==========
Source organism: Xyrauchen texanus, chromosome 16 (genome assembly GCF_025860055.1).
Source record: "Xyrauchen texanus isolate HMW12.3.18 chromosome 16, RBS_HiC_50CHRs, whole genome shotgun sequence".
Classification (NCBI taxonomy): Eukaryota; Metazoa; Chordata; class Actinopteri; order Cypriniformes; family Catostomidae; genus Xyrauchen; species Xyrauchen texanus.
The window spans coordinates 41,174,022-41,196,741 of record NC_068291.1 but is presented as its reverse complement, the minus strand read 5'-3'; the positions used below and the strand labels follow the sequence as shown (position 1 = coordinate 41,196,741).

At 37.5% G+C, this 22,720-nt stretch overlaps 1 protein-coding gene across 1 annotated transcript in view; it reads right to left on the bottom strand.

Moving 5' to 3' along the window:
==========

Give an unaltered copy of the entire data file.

Source organism: Xyrauchen texanus, chromosome 16 (genome assembly GCF_025860055.1).
Source record: "Xyrauchen texanus isolate HMW12.3.18 chromosome 16, RBS_HiC_50CHRs, whole genome shotgun sequence".
Classification (NCBI taxonomy): Eukaryota; Metazoa; Chordata; class Actinopteri; order Cypriniformes; family Catostomidae; genus Xyrauchen; species Xyrauchen texanus.
The window spans coordinates 41,174,022-41,196,741 of record NC_068291.1 but is presented as its reverse complement, the minus strand read 5'-3'; the positions used below and the strand labels follow the sequence as shown (position 1 = coordinate 41,196,741).

At 37.5% G+C, this 22,720-nt stretch overlaps 1 protein-coding gene across 1 annotated transcript in view; it reads right to left on the bottom strand.

Moving 5' to 3' along the window: